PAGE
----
Unconnected computers are trading information in a secret frequency humans can't hear. It sounds far-fetched, but computer scientists in Germany have proven it's possible.
Their work, published in the Journal of Communications, describes a new type of malware which can communicate inaudibly between computers up to 65 feet away.
Exchanging data over audio signals is nothing too exciting in the tech world, but some aspects of the malware are worrisome, like its ability to use the stock microphones and speakers on common laptops.
But what's most important — the data or malware can be shared when your computer is physically or technically separated from a network. This is called an air gap.
Until now, the scientists could only trade small amounts of data — like keystrokes and passwords — at a slow rate of 20 bits per second. But that data could still hop between a chain of unconnected computers.
The finding could validate remarks from respected security specialist Dragos Ruiu, who has recently been accused of crying wolf.
He has been publicly discussing a strange-acting malware on his computer for three years, one that sounded unbelievable and maybe down-right fictitious. Back in November, This Week in Tech's Leo Laporte explained:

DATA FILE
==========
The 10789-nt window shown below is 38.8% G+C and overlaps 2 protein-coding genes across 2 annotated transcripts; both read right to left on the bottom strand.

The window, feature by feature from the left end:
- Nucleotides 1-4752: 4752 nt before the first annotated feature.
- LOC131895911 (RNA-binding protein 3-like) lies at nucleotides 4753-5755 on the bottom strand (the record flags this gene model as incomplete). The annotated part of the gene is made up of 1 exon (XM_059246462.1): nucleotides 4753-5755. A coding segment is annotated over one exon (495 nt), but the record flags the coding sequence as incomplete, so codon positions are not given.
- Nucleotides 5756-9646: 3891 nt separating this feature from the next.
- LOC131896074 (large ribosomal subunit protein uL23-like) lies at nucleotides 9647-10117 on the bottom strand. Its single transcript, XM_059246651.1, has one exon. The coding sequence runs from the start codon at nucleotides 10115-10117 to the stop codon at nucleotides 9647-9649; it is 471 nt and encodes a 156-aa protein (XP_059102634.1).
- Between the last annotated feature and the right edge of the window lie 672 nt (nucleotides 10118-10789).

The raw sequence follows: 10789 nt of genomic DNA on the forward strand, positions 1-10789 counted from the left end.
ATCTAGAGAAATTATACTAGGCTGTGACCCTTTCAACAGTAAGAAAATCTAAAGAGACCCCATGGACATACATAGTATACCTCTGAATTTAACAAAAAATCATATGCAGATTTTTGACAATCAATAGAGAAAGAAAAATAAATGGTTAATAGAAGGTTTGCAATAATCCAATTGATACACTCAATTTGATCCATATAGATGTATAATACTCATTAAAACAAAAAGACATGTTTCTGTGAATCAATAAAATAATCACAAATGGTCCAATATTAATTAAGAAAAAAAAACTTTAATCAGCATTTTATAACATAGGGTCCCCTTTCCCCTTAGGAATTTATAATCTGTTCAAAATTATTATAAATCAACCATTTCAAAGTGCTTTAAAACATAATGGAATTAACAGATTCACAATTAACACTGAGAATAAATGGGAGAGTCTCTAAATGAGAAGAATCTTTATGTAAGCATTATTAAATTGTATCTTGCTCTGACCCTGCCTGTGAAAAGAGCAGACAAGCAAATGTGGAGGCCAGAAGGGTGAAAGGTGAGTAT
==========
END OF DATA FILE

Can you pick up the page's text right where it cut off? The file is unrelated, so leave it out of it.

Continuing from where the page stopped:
"He thinks the malware has the ability to use high frequency transmissions passed between computers speakers and microphones to jump air gaps — air gaps mean your computer is not connected to the network, it's stand alone. He's had computers infected with brand new everything."
Ruiu dubbed the malware #badBIOS on Twitter, and tech nerds everywhere struggled to understand badBIOS' ability to survive purging and act on its own.
Many in the industry couldn't make sense of Ruiu's claim. As InfoSecurity says: "It's either the God of Malware, an elaborate hoax, a publicity stunt – or Dragos Ruiu has gone mad."
The skepticism grew more and more for badBIOS. Now, however, the announcement from scientists at least legitimizes that Ruiu's badBIOS claim might actually be true.
TheCyberWire tweets about the scientist-developed malware: "It's not exactly #BadBIOS, but it sounds close."
For now, whether the malware becomes your latest digital-security worry is still up in the air (gaps).